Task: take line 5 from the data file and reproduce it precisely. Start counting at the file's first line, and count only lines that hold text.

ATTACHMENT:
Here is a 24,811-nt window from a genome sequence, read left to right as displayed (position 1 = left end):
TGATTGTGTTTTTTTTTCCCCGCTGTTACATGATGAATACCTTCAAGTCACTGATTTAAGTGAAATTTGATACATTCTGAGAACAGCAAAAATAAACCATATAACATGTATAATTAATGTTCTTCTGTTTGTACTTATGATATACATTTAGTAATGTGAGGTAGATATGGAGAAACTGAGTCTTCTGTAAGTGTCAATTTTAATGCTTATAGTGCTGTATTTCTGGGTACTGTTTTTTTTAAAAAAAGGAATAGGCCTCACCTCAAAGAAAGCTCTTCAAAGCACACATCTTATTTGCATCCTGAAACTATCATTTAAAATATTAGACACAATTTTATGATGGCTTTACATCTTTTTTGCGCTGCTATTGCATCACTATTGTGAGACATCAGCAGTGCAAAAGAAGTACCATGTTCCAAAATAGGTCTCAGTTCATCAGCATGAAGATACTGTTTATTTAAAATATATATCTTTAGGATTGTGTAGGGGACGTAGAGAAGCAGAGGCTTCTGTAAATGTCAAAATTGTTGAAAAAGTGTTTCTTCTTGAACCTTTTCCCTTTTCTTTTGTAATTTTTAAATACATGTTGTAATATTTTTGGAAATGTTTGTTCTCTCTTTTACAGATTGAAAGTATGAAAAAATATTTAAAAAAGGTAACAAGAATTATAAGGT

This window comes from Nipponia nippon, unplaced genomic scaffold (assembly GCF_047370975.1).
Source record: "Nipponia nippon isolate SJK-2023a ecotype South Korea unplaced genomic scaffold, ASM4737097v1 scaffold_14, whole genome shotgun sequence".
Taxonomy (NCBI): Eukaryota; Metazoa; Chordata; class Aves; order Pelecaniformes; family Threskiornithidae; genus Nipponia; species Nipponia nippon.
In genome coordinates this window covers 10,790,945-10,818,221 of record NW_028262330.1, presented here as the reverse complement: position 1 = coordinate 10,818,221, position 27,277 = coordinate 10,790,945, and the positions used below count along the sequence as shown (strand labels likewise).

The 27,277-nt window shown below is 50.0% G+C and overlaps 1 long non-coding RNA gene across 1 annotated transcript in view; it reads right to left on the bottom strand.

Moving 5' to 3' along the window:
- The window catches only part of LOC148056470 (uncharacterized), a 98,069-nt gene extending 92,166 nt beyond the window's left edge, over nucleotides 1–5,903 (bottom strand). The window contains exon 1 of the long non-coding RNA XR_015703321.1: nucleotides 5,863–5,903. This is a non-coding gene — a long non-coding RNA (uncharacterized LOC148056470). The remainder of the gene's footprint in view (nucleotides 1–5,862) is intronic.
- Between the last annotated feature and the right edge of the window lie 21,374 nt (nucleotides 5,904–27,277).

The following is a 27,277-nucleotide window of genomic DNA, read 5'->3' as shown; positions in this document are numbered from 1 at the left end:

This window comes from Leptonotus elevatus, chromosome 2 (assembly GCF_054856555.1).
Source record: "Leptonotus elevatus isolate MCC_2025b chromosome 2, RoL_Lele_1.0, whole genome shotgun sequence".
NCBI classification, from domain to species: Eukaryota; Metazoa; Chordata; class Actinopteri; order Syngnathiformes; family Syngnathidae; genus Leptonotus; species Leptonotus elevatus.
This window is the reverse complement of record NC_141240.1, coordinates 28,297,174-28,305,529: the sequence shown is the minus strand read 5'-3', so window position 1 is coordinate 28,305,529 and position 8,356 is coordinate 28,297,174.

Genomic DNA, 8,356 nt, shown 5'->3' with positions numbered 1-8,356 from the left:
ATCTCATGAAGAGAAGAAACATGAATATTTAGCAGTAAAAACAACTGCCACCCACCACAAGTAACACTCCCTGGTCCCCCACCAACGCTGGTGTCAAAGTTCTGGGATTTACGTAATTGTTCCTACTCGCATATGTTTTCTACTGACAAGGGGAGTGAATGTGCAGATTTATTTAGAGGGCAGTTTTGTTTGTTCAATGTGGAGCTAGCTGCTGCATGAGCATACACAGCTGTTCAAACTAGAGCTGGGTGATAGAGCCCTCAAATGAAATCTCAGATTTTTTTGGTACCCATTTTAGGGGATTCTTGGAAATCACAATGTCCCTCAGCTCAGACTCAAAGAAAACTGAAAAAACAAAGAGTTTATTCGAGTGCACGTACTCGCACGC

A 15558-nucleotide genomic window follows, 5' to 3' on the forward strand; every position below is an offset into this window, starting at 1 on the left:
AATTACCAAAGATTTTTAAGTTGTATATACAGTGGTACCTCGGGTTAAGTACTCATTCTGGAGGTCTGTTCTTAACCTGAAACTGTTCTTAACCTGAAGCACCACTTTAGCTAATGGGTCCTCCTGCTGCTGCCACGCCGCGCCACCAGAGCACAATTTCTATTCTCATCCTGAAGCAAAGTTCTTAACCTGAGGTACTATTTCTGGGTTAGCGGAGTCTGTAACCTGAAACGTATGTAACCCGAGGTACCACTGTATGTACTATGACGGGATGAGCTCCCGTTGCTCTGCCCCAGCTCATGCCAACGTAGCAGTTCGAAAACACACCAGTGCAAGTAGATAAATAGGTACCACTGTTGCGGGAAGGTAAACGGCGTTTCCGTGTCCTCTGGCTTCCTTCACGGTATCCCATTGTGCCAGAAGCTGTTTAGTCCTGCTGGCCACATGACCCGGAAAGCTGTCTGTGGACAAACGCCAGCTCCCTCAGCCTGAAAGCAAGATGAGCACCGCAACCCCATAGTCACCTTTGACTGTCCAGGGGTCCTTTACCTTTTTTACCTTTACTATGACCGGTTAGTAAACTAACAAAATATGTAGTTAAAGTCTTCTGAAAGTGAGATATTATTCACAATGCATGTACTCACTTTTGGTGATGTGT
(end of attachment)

Taxonomy (NCBI): Eukaryota; Metazoa; Chordata; class Aves; order Pelecaniformes; family Threskiornithidae; genus Nipponia; species Nipponia nippon.